Another intriguing wrinkle from the annals of Arizona is the blatant hijacking of the Green Party ballot line, ostensibly by Republican operatives with a stake in siphoning votes from Democrats in contested districts and generally gumming up the electoral works with more platforms for their narrow ideology. Under a quirk in Arizona law that allows individuals to appear on the general ballot if they receive even a single vote (their own, perhaps) in an open primary without an official minor party nominee, Republicans managed to place stealth candidates on the roster in a number of contests around the state. Knowing that some left-leaning voters will choose the Green candidate without further inspecting their actual views and values, this could be sufficient to tip the balance in close races toward the Republicans. And under the state's Clean Elections law, these calculating efforts even wind up being funded by the taxpayers.

I suspect that some of these tales may resonate with themes prevalent in your area. Or soon will.

The tack of "blaming the victim" and passing the scapegoating buck down to the lower rungs of the social ladder is a tried-and-true political ploy. In a time when powerful interests have been consolidating their reign through various forms of legal chicanery and open financial thievery, we are likely to see (and have in fact seen) a rise in overt xenophobia to deflect our outrage from the robber barons to the huddled masses. Sociologists sometimes call this a "moral panic" when it reaches widespread levels of knee-jerk persecution of "the other" - but it might more aptly be called an "immoral panic" since its architects are happy to advance their entrepreneurial interests at the expense of vulnerable segments of the populations. Most horrifyingly, this tack sometimes comes with bloodshed, hate crimes, and other forms of victimization in its wake.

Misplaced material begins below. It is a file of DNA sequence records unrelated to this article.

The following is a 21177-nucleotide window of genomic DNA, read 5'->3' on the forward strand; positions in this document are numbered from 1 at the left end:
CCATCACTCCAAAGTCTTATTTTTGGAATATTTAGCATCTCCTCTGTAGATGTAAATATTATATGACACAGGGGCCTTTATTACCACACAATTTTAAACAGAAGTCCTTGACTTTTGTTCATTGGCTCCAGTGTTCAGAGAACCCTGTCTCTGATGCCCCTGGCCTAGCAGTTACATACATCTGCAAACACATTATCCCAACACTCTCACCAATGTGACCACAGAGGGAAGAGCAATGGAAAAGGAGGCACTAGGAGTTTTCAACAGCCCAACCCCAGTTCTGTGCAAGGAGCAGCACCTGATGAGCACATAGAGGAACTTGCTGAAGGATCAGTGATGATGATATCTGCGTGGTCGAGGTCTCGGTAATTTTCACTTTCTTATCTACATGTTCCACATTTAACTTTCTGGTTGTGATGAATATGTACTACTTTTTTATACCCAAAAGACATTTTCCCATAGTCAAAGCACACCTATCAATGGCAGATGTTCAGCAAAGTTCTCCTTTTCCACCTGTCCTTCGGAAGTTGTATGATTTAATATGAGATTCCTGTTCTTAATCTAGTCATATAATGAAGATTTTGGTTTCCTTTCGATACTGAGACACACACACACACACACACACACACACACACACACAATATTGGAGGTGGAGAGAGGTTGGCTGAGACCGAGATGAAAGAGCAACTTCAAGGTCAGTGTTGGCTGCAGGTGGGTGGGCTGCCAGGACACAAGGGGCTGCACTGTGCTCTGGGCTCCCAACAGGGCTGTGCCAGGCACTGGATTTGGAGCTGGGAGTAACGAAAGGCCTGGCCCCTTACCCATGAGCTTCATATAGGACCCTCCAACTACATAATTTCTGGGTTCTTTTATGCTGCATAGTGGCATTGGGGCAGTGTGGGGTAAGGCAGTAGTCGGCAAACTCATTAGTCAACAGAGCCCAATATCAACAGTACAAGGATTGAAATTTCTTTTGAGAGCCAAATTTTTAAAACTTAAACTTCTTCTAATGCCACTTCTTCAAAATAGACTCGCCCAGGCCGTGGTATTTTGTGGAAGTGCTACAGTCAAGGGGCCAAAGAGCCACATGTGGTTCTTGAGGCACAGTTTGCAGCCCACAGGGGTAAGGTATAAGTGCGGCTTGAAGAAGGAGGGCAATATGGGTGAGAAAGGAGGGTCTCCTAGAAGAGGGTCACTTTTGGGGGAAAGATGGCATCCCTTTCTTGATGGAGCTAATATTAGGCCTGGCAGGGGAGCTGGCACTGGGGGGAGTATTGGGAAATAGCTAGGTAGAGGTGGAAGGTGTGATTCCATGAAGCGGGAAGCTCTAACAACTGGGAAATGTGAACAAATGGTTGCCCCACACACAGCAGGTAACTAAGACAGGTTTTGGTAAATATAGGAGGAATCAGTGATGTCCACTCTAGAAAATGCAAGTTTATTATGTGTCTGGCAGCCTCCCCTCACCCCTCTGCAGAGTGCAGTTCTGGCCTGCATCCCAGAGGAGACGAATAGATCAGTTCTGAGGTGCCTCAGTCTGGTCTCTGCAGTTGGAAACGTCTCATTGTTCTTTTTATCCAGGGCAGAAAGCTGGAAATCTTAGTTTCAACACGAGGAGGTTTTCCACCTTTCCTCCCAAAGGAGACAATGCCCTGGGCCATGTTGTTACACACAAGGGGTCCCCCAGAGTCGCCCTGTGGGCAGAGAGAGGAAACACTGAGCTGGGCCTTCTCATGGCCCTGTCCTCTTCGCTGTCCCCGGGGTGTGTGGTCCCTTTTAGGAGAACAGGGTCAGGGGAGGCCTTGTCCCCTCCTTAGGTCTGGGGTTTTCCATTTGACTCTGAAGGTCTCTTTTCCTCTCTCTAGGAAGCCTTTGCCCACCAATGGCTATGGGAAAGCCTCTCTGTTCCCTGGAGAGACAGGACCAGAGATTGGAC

You may be tempted to buy into the notion that "illegal immigrants" and other "undesirables" are the source of all our social ills and economic woes. Perhaps your fear in these uncertain times motivates a subtle embrace of such notions. The sensationalization of crimes by people of color - while the crimes of the well-to-do go far less reported - contributes to an air of demonization. The power elite are largely hidden from view and immune from direct contestation, whereas the poor migrant worker or "welfare queen" in our midst can be slurred in polite company without much fear of societal repercussions. Political uncertainty and (in particular) economic anxiety need an outlet, and the construction of the dangerous "other" as a lightning rod for these purposes is part and parcel of the Machiavellian playbook.

In this light, it can plausibly be argued that Arizona has stepped to the national fore of the immigration debate precisely because it is also within hailing distance of ground zero for the financial meltdown. Rampant foreclosures, major property devaluations, teeming unemployment, the erosion of public healthcare, a race-to-the-bottom education system, firewall tax increases of last resort - and only the prisons as a tangible growth industry. This, then, is the "Arizona Model" of imposed austerity, public sphere evisceration, scapegoating, and prison profiteering. Is this a trial balloon, on a statewide scale, for a rightwing power grab par excellence? Not to trespass upon another state's image, but: if they can make it here, can they make it anywhere?

 

Take heed friends, lest you find that as goes Arizona, so goes the rest of the nation.

Randall Amster

Randall Amster, JD, PhD, is Director of the Program on Justice and Peace at Georgetown University, and serves as Executive Director of the Peace and Justice Studies Association. His recent books include Peace Ecology (Paradigm Publishers, 2014), Anarchism Today (Praeger, 2012), Lost in Space: The Criminalization, Globalization, and Urban Ecology of Homelessness; and the co-edited volumes  Exploring the Power of Nonviolence: Peace, Politics, and Practice (Syracuse University Press, 2013) and Building Cultures of Peace: Transdisciplinary Voices of Hope and Action.